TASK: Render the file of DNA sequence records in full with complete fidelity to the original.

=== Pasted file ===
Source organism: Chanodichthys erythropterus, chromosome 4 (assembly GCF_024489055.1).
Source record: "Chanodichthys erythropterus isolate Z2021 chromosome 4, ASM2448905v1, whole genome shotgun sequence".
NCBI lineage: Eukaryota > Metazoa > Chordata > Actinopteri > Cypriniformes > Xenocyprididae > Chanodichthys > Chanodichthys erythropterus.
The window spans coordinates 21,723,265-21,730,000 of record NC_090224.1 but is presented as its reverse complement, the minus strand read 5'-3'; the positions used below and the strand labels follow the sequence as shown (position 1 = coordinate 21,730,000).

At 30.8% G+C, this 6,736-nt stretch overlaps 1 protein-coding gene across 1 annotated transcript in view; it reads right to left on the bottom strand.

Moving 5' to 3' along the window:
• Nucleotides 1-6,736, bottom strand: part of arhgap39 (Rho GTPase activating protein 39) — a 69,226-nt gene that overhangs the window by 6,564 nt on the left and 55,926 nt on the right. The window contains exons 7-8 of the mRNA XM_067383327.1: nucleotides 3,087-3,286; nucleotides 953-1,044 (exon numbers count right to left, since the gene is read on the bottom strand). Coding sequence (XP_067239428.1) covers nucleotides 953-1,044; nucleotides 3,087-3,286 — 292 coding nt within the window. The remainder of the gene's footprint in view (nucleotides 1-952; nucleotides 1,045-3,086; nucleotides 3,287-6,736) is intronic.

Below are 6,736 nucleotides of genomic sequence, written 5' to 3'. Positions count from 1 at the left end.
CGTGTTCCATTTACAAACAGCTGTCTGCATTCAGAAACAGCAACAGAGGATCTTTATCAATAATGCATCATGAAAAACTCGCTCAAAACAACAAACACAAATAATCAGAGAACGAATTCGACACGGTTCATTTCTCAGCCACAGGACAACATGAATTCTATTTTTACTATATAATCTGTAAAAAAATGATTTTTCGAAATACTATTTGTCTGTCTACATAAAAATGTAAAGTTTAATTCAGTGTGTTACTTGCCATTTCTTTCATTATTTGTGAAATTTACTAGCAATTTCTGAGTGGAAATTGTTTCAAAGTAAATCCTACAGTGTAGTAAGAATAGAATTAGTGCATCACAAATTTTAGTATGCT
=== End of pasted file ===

Source organism: Chanodichthys erythropterus, chromosome 4 (assembly GCF_024489055.1).
Source record: "Chanodichthys erythropterus isolate Z2021 chromosome 4, ASM2448905v1, whole genome shotgun sequence".
NCBI lineage: Eukaryota > Metazoa > Chordata > Actinopteri > Cypriniformes > Xenocyprididae > Chanodichthys > Chanodichthys erythropterus.
The window spans coordinates 21,723,265-21,730,000 of record NC_090224.1 but is presented as its reverse complement, the minus strand read 5'-3'; the positions used below and the strand labels follow the sequence as shown (position 1 = coordinate 21,730,000).

At 30.8% G+C, this 6,736-nt stretch overlaps 1 protein-coding gene across 1 annotated transcript in view; it reads right to left on the bottom strand.

Moving 5' to 3' along the window:
• Nucleotides 1-6,736, bottom strand: part of arhgap39 (Rho GTPase activating protein 39) — a 69,226-nt gene that overhangs the window by 6,564 nt on the left and 55,926 nt on the right. The window contains exons 7-8 of the mRNA XM_067383327.1: nucleotides 3,087-3,286; nucleotides 953-1,044 (exon numbers count right to left, since the gene is read on the bottom strand). Coding sequence (XP_067239428.1) covers nucleotides 953-1,044; nucleotides 3,087-3,286 — 292 coding nt within the window. The remainder of the gene's footprint in view (nucleotides 1-952; nucleotides 1,045-3,086; nucleotides 3,287-6,736) is intronic.

Below are 6,736 nucleotides of genomic sequence, written 5' to 3'. Positions count from 1 at the left end.
CGTGTTCCATTTACAAACAGCTGTCTGCATTCAGAAACAGCAACAGAGGATCTTTATCAATAATGCATCATGAAAAACTCGCTCAAAACAACAAACACAAATAATCAGAGAACGAATTCGACACGGTTCATTTCTCAGCCACAGGACAACATGAATTCTATTTTTACTATATAATCTGTAAAAAAATGATTTTTCGAAATACTATTTGTCTGTCTACATAAAAATGTAAAGTTTAATTCAGTGTGTTACTTGCCATTTCTTTCATTATTTGTGAAATTTACTAGCAATTTCTGAGTGGAAATTGTTTCAAAGTAAATCCTACAGTGTAGTAAGAATAGAATTAGTGCATCACAAATTTTAGTATGCT